USFK celebrates Veterans Day for 1st time at Camp Humphreys
November 11, 2017
CAMP HUMPHREYS, South Korea — U.S. Forces Korea celebrated Veterans Day for the first time on a newly expanded base that is now home to the 8th Army.
Military leaders, veterans and Boy and Girl Scouts took turns placing a wreath and flowers at a memorial behind the new 8th Army headquarters at Camp Humphreys.
An honor guard fired a 21-gun salute as taps was played.
“Today marks the first Veterans Day we will be commemorating at the 8th Army Headquarters [at Humphreys],” said U.S. Forces commander Gen. Vincent Brooks.
Veterans Day was originally called Armistice Day to signify the end of World War I. On May 26, 1954, less than a year after the Korean War also ended with an armistice, the day was made a national holiday celebrating all veterans.
It took on its modern name six days later, on June 1.
Brooks said the 8th Army War Memorial, which is dedicated to those killed in the 1950-53 Korean War, had been disassembled “stone by stone” to be transferred from its original home at Yongsan Garrison in Seoul.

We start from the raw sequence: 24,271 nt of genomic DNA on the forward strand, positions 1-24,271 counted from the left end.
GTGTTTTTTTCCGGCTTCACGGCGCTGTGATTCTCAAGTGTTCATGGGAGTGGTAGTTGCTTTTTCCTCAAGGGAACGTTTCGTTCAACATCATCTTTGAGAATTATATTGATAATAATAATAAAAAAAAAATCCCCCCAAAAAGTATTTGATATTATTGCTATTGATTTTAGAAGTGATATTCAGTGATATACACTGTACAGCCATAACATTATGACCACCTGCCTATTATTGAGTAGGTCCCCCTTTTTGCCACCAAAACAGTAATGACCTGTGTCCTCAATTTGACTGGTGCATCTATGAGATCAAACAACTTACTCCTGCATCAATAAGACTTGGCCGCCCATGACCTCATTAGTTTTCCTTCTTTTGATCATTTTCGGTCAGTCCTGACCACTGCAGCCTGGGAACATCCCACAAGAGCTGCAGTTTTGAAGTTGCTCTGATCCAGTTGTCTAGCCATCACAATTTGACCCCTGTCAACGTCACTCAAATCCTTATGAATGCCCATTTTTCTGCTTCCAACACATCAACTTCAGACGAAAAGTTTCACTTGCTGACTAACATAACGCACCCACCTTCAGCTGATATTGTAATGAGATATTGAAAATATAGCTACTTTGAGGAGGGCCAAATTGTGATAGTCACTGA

The 8th Army headquarters moved from Yongsan to Humphreys, 40 miles to the south, in July.
The memorial is dedicated the 8th Army soldiers killed in action. More than 36,000 U.S. servicemembers died in the Korea War.
Humphreys has been expanded as part of a much-delayed relocation of the bulk of U.S. forces to regional hubs south of the capital.
Ted Heffernan, an official with the South Korean chapter of the Veterans of Foreign Wars, said he was honored to represent one of the sponsors of the first Veterans Day ceremony at Humphreys.
“I’ve been here for years,” said the 71-year-old from Munson, Mass. “It’s a big deal because we’re finally getting to see the results of 10 years of work.”
Heffernan served in the military from 1968 to 2001 with stints in South Korea.
Michael Dunderdale, 14, the son of two soldiers from Fort Campbell, Ky., laid flowers with his Boy Scout troop.
“I’m honoring the debts of the veterans,” he said.
Brooks recalled his first Veterans Day in combat when he stood in a field chapel honoring three soldiers who had been killed in Baghdad two days earlier.
“We need not be happy about the losses of life nor about the very nature of wars that make veterans who they are,” he said. “Yet we can be happy that our life goes on because of these things, and because someone was willing to step forth to answer the call of their nation in a time of need.”